It’s already February!
Is your 2023 off to the start you were hoping for? Personally, I’m ready for some warmer weather, flowers, and am secretly wondering if it’s too early to start planning a summer vacation.
In this edition of the newsletter, we’re going to focus on the Federal Grant writing process, something that I think many people wish they understood a bit better. As always, feel free to reach out to us with any questions or for assistance!
There are four types of Federal Grant Funding:
- Competitive Grants – Based on the Merit of Your Proposed Project
- Formula Grants – Awardees are Predetermined
- Continuation Grants – Renewal of an Existing Grant
- Pass-Through Grants – Issued by a Federal Agency
Obtaining a government grant can be a bit of a challenge. The application process is lengthy and you need to make sure to explain how the funding will help your local community or the general public. Because writing a convincing narrative and completing the proposal is so time consuming, it can be very beneficial to seek expert assistance for these grants in particular. To give you an idea, a typical grant takes Sunflower about 12-15 hours to complete, and a Federal grant takes 75-85 hours to complete.
The first step in getting a Federal grant is to obtain your Unique Entity Identifier (UEI). Without this number, your application cannot be submitted or reviewed. You can get your UEI through SAM.gov. Know that it takes some time to get this number though, so plan ahead!
You, or your grant writer, will need to do research well before you start writing. The first step is to thoroughly review what you are applying for to ensure you understand the specific criteria that are required. Programs generally have a contact person listed within the description of the application, and a phone call or email to that person is a great idea to confirm the funding availability, deadlines, and any other specifics. Keep in mind that every Federal Grant is unique so you will need to go through this process each time you start a new grant.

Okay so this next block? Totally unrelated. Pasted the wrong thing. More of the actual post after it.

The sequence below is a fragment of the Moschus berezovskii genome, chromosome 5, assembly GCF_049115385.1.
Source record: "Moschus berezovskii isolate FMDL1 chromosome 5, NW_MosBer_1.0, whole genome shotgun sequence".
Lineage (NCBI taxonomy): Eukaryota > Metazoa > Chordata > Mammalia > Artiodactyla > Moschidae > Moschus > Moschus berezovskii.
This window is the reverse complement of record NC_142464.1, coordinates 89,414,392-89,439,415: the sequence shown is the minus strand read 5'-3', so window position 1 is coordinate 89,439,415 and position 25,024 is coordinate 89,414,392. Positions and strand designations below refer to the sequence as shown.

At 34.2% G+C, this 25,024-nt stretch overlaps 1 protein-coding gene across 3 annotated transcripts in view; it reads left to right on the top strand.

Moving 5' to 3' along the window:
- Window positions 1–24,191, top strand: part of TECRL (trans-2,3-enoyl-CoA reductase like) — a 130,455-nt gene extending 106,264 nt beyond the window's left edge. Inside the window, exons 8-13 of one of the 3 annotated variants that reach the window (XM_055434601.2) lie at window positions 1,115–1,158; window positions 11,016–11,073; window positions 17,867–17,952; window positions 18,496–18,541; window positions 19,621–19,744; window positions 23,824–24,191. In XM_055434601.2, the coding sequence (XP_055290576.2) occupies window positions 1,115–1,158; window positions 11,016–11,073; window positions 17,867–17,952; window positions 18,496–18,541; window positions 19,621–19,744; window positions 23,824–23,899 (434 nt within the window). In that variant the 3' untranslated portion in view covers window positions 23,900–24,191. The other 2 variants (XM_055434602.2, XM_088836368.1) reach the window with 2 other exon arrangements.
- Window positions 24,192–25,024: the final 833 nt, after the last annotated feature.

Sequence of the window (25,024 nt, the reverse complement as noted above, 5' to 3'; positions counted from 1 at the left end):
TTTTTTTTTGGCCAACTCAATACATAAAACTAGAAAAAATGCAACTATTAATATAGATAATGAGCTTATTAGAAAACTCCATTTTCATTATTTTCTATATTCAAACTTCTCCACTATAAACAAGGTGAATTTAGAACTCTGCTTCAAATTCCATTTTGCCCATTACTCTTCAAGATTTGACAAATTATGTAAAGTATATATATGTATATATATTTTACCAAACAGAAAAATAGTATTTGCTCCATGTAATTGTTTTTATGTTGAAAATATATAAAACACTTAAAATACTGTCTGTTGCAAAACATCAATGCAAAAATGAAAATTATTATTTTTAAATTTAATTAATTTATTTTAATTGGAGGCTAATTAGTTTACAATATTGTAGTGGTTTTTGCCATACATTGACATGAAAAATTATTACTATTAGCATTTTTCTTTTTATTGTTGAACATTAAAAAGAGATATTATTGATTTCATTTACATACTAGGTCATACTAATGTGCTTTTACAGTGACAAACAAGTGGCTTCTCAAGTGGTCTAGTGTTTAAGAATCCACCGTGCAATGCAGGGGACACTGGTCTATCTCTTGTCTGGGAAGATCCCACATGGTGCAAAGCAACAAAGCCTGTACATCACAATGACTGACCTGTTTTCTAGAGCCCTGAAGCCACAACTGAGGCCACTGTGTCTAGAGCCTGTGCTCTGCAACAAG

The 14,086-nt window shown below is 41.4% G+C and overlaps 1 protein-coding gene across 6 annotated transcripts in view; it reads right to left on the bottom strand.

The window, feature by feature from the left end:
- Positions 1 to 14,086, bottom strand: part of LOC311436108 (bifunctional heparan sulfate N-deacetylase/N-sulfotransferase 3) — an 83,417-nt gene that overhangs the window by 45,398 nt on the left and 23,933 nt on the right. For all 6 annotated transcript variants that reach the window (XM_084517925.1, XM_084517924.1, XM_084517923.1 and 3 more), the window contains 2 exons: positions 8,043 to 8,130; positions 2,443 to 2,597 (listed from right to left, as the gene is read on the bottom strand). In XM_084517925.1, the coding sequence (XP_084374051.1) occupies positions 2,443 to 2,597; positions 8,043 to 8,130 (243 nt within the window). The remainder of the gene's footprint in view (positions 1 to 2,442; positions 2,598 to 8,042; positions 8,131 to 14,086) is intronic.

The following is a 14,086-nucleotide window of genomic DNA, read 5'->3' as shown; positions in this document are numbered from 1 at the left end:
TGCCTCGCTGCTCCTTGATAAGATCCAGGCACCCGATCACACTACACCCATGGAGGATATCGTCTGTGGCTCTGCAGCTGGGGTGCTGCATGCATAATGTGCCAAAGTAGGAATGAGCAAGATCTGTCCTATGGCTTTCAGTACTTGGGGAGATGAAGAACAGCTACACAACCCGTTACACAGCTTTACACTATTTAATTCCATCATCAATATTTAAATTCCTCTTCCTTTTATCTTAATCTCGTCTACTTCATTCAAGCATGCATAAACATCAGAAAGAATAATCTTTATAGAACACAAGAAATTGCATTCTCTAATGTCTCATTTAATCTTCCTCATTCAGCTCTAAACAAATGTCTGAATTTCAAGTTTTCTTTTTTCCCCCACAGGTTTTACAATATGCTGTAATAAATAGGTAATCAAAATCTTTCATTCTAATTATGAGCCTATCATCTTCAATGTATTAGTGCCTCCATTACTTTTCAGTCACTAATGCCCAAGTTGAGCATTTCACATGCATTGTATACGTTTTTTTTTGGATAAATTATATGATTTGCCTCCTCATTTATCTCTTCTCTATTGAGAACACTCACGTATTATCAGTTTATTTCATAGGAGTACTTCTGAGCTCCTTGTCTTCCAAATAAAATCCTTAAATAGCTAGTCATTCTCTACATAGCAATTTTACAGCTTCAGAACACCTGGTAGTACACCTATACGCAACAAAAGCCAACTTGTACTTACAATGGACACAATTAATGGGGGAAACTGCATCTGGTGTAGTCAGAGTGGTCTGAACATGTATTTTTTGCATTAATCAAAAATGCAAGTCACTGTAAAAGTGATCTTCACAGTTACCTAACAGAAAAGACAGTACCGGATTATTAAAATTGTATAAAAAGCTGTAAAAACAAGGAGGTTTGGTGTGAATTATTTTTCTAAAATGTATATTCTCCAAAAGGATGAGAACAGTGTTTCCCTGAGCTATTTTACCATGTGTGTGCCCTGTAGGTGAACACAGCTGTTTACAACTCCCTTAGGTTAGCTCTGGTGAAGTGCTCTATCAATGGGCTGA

It really helps to have community engagement and support for your proposal. Having a collective network of community backing, support, and promotion in place will go a long way when it comes to encouraging grantors to fund your proposal. Be proactive and reach out to ask for letters of support from organizations or groups that would also benefit if you received this Federal funding.
Reviewers will use only the information in the application to assess the application. Do not assume that reviewers are familiar with your organization or with your community. Also, keep review criteria in mind when you are writing your application. These can be found in the description of the grant.
I hope these tidbits have been helpful!
SPECIAL DAYS THAT YOU MIGHT NEED A GRANT FOR IN FEBRUARY
American Health Month (grants for healthcare, nurses)
Black History Month (grants for organizations that support African Americans)
February 14 – National Book Giving Day (grants for libraries)
February 20 – National Love Your Pet Day (grants for pet shelters)
Program/project grants are the most common type of grant that is funded. These specify that funding may only be used to support the program or project that you identify in your proposal and your budget. This fact implies that grants for general operating funding can be harder to get.
Related to our fact! The key to getting general operating support is to always tie it back to programs and projects. What won’t you be able to provide or do without your general operating needs fulfilled?
After you finish writing your application, send it to someone who doesn’t know anything about your nonprofit or the programs or services that you provide. Does that person understand what you’re trying to accomplish? Does it inspire, engage, or motivate that person to want to support your organization? If so, it is ready to hit submit!
NEW FEATURE!! SPECIAL MONTHLY OFFER!!
In the month of February if you secure grant writing services with Sunflower and mention the code SUNFEBFIFTY, you will receive 50% off of your first hour of the grant production process!
Omaha Community Foundation Refugee Community Grant Fund
The Refugee Community Grant Fund supports initiatives and organizations that benefit this community in Omaha.
- Family stabilization and youth support services/programs
- Education and culture
- Physical and mental health
- Belonging and inclusion
Applications that demonstrate collaboration among multiple organizations are encouraged. Refugee representation (among clients served, management, staff, and board members) is considered during the decision-making process.
Grants are due March 1.
The average grant award is between $5,000 to $15,000.